An enemy combatant has historically referred to members of the armed forces of a state with which another state is at war. A 1942 Supreme Court ruling held that unlawful combatants (which is not the same as "enemy combatant") are subject to capture and detention, but in addition they are subject to trial and punishment by military tribunals for acts that render their belligerency unlawful. An enemy combatant, who, without uniform, comes secretly into our borders for the purpose of waging war by destruction of life or property is an example of soldiers who are not entitled to the status of prisoner of war, but to be offenders against the law of war subject to trial and punishment by military tribunals.
A prisoner of war (POW) is a combatant who is imprisoned by an enemy power during or immediately after an armed conflict. POWs are protected by Article 4 of the Third Geneva Convention. It applies from the moment a prisoner is captured until he is released. One of the main provisions of the Convention makes it illegal to torture prisoners and states that a prisoner can only be required to give his name, date of birth, rank and serial number.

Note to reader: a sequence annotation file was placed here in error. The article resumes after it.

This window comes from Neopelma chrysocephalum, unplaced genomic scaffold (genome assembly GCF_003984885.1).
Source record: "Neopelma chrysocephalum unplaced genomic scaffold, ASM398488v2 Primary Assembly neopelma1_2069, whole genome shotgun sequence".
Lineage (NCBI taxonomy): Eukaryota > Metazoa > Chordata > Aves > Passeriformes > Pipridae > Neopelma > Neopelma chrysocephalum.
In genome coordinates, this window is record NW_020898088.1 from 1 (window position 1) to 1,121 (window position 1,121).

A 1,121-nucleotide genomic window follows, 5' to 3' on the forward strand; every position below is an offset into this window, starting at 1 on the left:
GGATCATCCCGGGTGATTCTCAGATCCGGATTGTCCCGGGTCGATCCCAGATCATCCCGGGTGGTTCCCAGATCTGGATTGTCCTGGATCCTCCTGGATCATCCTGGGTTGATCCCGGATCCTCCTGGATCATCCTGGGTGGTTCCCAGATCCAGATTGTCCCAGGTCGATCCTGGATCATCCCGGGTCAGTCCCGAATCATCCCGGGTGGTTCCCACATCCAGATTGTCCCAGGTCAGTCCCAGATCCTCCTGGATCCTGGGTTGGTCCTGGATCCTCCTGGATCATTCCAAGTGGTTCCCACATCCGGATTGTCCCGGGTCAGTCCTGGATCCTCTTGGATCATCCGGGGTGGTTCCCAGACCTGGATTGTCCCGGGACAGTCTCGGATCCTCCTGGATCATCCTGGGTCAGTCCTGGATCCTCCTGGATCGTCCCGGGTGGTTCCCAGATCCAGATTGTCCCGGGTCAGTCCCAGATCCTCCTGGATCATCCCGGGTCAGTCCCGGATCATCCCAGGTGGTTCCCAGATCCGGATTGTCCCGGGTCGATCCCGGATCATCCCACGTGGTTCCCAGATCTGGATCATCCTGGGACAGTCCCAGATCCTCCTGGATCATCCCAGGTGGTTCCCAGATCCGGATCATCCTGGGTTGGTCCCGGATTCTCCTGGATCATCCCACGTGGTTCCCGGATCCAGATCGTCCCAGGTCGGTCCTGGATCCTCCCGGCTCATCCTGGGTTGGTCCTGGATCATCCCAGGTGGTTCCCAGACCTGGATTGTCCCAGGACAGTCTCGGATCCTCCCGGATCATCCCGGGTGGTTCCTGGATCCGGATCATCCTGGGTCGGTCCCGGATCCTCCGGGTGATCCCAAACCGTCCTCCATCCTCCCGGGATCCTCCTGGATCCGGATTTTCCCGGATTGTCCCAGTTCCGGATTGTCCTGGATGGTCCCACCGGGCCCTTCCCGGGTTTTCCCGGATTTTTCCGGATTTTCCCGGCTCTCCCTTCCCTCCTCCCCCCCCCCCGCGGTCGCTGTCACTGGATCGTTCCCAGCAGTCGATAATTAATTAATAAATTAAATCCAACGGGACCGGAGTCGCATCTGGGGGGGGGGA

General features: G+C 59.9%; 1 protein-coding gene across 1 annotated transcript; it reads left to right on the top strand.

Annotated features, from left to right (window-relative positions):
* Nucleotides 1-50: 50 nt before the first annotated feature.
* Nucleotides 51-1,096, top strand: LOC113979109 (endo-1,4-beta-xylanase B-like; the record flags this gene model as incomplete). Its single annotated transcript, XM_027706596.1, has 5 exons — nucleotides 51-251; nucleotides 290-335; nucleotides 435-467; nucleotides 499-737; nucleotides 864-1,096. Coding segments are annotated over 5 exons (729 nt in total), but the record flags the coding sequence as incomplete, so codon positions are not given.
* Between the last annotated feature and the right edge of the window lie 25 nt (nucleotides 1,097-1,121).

As defined by the United Nations Convention Against Torture, torture is defined as:
"any act by which severe pain or suffering, whether physical or mental, is
intentionally inflicted on a person for such purposes as obtaining from him or a
third person information or a confession, punishing him for an act he or a third
person has committed or is suspected of having committed, or intimidating or
coercing him or a third person, or for any reason based on discrimination of any
kind, when such pain or suffering is inflicted by or at the instigation of or
with the consent or acquiescence of a public official or other person acting in
an official capacity."
In the wake of the September 11, 2001 attacks, the United States Congress passed a resolution, known as the Authorization for Use of Military Force, on September 18, 2001. By doing so, Congress invoked the War Powers Act of 1973. This Act limits the power of the President of the United States to wage war without the approval of Congress. Thereupon the Congress authorized the use of military force with its approval.